- The probe has partially been triggered by the allegations of five MPs
- Gummer is under investigation as he failed to declare his interest in Sancroft
- Standards Commissioner Lucy Scott-Moncrieff will be heading up the case
Tory peer John Selwyn Gummer spoke in support of measures that would benefit green businesses that paid his private company more than £600,000 during a dozen House of Lords debates, The Mail on Sunday can reveal.
The former Minister, who has been chairman of the independent Committee on Climate Change (CCC) since 2012, is being investigated by Standards Commissioner Lucy Scott-Moncrieff over claims that he breached the Lords’ Code of Conduct by failing to declare his interest in Sancroft International – his family consultancy – and its green technology clients.
The probe was triggered in part by allegations from five MPs that he had backed measures that could benefit Sancroft’s clients in three Lords debates – but our investigation suggests he did so on a further nine occasions.
Green probe: The former Environment Minister is being investigated over claims that he breached the Lords’ Code of Conduct
They include three contributions to a debate on an Energy Bill going through Parliament in July 2013.
During the debate, the former Environment Secretary, who became Lord Deben in 2010, told peers that carbon-free electricity was the ‘key to the future’ and that it was important not to restrict the activities of companies which made power from biological sources such as food waste and wood.
Such firms include Saria, a biofuel producer, which has paid more than £183,000 to Sancroft. In June 2015, Lord Deben used another Lords debate to call on the Government to ‘give security’ to companies investing in low-carbon generation.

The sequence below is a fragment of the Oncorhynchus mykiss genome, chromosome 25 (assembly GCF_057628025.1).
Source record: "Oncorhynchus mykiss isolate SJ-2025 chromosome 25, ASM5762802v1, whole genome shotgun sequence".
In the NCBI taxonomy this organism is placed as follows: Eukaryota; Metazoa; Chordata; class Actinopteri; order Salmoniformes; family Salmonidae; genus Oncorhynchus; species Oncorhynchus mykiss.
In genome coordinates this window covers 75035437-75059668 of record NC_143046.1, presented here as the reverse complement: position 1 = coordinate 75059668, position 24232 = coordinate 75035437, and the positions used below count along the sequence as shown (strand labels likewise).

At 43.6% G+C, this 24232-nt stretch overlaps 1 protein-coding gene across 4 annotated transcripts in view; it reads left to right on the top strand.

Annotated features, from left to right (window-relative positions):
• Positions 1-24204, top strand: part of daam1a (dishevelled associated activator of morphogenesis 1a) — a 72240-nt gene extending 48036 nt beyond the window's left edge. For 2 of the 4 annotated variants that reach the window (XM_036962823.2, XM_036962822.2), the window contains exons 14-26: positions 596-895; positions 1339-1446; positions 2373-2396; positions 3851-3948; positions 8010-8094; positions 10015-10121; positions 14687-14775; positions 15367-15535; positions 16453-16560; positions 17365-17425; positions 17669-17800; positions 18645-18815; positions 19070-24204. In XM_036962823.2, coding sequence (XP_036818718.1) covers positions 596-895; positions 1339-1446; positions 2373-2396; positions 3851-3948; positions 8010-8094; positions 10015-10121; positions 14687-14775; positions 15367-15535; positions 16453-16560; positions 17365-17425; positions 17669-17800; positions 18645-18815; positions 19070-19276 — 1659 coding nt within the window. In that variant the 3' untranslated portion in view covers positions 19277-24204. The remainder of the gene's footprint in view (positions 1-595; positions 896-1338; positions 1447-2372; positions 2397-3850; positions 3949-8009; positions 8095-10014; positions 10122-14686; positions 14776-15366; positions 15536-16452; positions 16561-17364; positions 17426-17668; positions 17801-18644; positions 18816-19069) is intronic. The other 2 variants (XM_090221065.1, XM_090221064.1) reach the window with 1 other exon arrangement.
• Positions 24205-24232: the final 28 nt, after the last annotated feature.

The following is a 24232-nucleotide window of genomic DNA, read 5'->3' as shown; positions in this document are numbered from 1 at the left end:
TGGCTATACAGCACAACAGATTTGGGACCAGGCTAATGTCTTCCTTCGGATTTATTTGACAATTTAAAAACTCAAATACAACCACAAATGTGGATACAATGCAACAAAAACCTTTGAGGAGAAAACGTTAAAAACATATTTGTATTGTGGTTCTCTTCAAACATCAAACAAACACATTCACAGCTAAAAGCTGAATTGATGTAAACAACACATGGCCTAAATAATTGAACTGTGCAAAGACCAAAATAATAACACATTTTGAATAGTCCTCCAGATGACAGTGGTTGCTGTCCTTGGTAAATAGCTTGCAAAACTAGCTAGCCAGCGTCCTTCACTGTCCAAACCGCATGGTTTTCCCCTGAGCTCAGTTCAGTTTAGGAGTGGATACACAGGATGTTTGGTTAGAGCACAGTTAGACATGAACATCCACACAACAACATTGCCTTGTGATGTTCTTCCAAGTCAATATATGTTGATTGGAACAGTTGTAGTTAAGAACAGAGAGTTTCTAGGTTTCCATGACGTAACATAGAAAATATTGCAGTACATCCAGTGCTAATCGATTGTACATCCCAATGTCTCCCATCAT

By then, Sancroft’s clients included Temporis Capital, venture capitalists with interests in wind farms and solar energy projects, which paid £50,000 to the consultancy.
Speaking about the EU Withdrawal Bill in the Lords last year, the peer said that Britain must maintain EU rules on the environment after Brexit.
That would include the EU Renewables Directive, which says 20 per cent of the country’s energy needs must come from renewable sources by 2020.
Sancroft has been paid £15,500 by Drax, a green energy producer that receives £700 million a year in Government subsidies.
Probe sparked: Gummer backed measures that could benefit Sancroft’s clients in three Lords debates according to MPs but following a probe by the Mail on Sunday it is said he did so on nine further occasions
The Mail on Sunday has also learned that in his capacity as CCC chairman, Lord Deben wrote to Business Secretary Greg Clark and Transport Secretary Chris Grayling to urge the Government to provide more ‘financial support’ to the electric vehicle industry, and to bring forward the date when all new cars would have to be electric.
But he failed to mention in the letter – dated October 11, 2018 – either his involvement with Sancroft or that the firm had received almost £300,000 from Johnson Matthey, a firm investing more than £200 million in electric vehicle batteries, since 2012.
Lord Deben, who famously fed a beefburger to his then four-year-old daughter Cordelia at the height of the BSE crisis in 1990 when he was Agriculture Minister, has declared his chairmanship of Sancroft in the Lords register of interests, but not details of its clients.
Probe launched: He said he ‘welcomes the fact that an independent person will be looking into these allegations’
He did not refer to Sancroft or his links to the consultancy in any of the 12 Lords debates analysed by this newspaper. Two weeks ago, we revealed how Sancroft had been paid a total of £600,000 by the green firms.
Lawyers acting for Lord Deben did not respond to requests for comment yesterday, but it is understood that he considers allegations that there has been any conflict of interest or impropriety as false and misconceived, and believes that he has made disclosures in line with advice received from the House of Lords and the CCC.